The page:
Stephen Hawking passed away on 14 March 2018. His work changed literally everything we know about the cosmos and our place in it. But his greatest contribution to our species wasn’t his theories on black holes or how quickly the universe was expanding, it was his humanity.
Professor Hawking was born on 8 January 1942. He would have been 78 years old today – a bit older than ‘boomer’ age, his generation was called the “Silent” one. In his early twenties he was diagnosed with Lou Gehrig’s disease (ALS). Eventually he became paralyzed and could only speak with the assistance a computer-generated audio device.
The average life expectancy of a person with ALS is about 2-5 years from the time of diagnosis. Professor Hawking lived with his illness for more than 50 years. He remained active as one of the brightest minds in the world of physics his entire life, all the way up to his final paper, “Black Hole Entropy and Soft Hair.”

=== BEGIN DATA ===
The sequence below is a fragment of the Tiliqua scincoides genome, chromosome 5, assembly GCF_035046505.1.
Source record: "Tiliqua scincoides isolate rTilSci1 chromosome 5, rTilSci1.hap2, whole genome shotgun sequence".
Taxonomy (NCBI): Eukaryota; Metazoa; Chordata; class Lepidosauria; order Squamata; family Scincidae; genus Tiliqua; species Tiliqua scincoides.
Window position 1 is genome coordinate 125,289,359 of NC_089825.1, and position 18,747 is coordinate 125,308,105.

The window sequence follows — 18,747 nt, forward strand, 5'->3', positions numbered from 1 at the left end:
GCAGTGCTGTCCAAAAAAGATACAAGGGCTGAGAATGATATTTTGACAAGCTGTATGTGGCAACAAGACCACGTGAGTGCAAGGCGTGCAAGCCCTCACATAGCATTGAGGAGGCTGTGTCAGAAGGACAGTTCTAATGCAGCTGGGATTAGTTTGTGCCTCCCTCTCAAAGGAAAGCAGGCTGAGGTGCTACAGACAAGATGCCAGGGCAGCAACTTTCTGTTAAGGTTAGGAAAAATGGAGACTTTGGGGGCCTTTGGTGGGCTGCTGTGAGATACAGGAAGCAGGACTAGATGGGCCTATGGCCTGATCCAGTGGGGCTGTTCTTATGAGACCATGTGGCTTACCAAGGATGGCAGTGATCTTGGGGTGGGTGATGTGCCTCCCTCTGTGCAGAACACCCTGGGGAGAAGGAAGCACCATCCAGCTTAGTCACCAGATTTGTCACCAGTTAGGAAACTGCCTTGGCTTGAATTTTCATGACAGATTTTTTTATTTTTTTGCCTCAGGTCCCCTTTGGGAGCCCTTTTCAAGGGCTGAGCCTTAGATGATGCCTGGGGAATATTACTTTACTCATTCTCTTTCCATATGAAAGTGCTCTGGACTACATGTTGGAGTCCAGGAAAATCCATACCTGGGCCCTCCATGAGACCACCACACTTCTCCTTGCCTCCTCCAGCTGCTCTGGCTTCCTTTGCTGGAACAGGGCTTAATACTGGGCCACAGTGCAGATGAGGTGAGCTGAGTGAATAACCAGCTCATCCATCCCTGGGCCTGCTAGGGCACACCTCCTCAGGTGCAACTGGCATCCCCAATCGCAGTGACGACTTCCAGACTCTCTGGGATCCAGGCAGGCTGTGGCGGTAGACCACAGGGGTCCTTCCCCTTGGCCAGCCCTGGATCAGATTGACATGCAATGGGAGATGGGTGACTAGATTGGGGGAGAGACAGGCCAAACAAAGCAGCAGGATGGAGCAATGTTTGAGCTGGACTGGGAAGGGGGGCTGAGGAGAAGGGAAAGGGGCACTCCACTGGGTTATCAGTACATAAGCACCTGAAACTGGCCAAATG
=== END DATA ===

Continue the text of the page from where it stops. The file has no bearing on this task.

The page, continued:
Professor Hawking was usually the smartest person in any room. He reportedly had an IQ of 160 – placing him in the top one percent of all humans. But it was his empathy that separated him from other mental giants. He didn’t appear to see the world through the lens of a scientist, but instead through the eyes of a kind, caring person.
He had opinions on politics, he was an atheist, he was married several times, had children, and seemingly lived a full life that ran the gamut of human experience. And, though he didn’t believe in a heaven for scientists who changed everything we know about everything, his spirit will live on. His work is part of the bedrock of science and his life was an inspiration to us all.
And, as he was fond of pointing out, there’s a pretty good chance that we’re living in just one of infinite universes. Maybe there’s a reality out there where the professor is celebrating his birthday today with a future winner of the Miss Universe contest.